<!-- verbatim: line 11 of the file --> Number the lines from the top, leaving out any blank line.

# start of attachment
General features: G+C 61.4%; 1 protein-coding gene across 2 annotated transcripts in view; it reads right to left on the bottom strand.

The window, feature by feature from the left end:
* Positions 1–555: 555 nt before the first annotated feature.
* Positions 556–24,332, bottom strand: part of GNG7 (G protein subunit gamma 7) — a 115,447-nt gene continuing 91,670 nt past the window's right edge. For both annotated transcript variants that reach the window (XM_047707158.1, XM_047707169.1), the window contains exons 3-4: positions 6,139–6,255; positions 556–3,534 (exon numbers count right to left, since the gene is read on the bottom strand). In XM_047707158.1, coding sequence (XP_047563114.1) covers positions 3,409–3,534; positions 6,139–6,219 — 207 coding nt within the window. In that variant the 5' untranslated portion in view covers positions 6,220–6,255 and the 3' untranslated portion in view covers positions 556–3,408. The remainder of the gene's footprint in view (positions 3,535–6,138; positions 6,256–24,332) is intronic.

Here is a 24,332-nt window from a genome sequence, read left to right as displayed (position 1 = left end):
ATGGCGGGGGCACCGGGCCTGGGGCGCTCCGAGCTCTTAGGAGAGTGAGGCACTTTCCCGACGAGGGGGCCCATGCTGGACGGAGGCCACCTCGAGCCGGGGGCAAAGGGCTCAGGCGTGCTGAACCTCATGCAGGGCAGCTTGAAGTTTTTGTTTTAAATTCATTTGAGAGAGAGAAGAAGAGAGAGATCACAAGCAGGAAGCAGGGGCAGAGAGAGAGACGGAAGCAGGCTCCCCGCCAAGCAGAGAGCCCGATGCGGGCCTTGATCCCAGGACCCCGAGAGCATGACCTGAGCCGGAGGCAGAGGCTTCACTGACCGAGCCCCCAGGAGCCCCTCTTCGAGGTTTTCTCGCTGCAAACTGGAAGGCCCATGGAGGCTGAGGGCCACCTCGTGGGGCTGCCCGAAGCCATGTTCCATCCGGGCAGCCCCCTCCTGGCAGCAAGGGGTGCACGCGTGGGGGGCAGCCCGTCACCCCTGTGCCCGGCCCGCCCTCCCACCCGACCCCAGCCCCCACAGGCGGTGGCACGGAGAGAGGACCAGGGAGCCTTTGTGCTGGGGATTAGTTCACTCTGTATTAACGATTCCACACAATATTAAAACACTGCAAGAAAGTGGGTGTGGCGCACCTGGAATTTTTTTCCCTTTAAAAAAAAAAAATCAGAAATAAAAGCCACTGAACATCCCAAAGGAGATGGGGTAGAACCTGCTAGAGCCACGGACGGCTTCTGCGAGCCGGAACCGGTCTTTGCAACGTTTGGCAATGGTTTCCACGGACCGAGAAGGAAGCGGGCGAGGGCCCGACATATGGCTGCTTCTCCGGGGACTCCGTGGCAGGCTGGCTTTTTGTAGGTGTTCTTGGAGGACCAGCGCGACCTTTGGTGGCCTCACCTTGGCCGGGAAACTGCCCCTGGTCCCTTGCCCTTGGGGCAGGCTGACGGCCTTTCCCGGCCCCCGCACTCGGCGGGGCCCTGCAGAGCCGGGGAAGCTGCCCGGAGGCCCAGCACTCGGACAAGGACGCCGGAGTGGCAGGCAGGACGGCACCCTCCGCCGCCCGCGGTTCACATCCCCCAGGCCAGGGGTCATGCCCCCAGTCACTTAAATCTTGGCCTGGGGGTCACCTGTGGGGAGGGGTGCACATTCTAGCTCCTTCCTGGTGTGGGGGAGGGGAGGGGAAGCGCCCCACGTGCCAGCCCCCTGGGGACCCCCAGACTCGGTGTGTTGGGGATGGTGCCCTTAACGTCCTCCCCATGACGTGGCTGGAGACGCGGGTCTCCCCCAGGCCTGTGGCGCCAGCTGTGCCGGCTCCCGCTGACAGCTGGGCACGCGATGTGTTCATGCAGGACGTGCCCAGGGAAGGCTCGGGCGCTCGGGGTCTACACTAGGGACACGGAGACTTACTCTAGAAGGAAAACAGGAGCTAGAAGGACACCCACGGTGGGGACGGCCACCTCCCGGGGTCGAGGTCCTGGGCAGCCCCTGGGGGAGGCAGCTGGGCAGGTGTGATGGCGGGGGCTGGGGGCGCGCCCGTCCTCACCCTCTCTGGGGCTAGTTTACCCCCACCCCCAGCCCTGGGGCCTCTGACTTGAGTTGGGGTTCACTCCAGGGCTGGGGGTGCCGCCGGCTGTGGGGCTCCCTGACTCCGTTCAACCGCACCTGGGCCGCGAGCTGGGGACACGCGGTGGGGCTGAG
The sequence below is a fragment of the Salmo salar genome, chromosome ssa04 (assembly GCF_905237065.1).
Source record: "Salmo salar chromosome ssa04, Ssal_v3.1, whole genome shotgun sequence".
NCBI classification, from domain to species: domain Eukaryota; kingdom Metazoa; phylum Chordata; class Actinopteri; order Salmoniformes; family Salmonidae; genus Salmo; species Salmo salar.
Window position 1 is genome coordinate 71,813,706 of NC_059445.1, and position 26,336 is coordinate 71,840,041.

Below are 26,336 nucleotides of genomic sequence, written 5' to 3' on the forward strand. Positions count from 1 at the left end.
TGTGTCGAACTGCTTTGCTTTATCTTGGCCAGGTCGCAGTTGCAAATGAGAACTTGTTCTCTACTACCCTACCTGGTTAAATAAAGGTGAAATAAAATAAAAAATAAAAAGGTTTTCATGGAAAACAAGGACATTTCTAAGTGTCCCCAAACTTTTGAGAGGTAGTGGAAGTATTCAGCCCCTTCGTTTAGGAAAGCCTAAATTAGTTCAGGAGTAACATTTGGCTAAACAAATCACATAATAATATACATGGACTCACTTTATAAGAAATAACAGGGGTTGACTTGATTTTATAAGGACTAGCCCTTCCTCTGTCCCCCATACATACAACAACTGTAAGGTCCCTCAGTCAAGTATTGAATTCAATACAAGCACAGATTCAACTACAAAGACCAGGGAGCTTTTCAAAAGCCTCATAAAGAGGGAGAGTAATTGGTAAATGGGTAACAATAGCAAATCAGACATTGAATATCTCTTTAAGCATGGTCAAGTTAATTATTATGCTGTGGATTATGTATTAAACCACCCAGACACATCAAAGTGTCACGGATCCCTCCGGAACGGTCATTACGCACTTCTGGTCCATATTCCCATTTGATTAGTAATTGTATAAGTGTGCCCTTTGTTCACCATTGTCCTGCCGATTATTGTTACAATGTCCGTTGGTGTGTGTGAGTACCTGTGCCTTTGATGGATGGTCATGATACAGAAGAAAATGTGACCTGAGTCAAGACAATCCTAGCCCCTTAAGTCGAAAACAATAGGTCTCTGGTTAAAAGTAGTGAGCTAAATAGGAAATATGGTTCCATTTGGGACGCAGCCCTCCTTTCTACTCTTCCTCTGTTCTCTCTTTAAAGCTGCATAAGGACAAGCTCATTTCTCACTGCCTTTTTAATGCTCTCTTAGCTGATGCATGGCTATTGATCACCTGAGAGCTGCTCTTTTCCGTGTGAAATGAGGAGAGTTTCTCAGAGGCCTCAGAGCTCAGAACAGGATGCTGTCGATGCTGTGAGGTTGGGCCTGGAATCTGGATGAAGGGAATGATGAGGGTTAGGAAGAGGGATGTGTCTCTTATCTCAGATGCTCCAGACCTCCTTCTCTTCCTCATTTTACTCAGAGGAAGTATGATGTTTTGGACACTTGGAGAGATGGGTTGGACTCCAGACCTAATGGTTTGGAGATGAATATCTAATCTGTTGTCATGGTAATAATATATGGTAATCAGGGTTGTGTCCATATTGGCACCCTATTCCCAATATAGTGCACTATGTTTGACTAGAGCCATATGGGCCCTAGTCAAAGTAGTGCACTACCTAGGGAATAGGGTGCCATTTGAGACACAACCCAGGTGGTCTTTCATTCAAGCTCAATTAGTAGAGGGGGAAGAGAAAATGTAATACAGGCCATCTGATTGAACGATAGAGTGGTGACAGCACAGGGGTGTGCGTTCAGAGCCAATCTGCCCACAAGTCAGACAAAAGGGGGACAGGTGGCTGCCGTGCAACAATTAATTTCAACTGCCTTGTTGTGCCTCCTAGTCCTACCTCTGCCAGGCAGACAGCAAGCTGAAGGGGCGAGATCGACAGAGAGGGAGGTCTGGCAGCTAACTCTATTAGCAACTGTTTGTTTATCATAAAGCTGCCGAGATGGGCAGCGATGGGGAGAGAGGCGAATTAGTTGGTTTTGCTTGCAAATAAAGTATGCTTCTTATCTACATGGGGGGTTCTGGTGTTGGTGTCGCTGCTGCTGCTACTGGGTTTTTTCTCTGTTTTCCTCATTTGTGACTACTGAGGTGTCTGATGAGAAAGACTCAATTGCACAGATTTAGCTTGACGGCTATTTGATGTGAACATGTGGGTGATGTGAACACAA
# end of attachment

Below are 26,336 nucleotides of genomic sequence, written 5' to 3' on the forward strand. Positions count from 1 at the left end.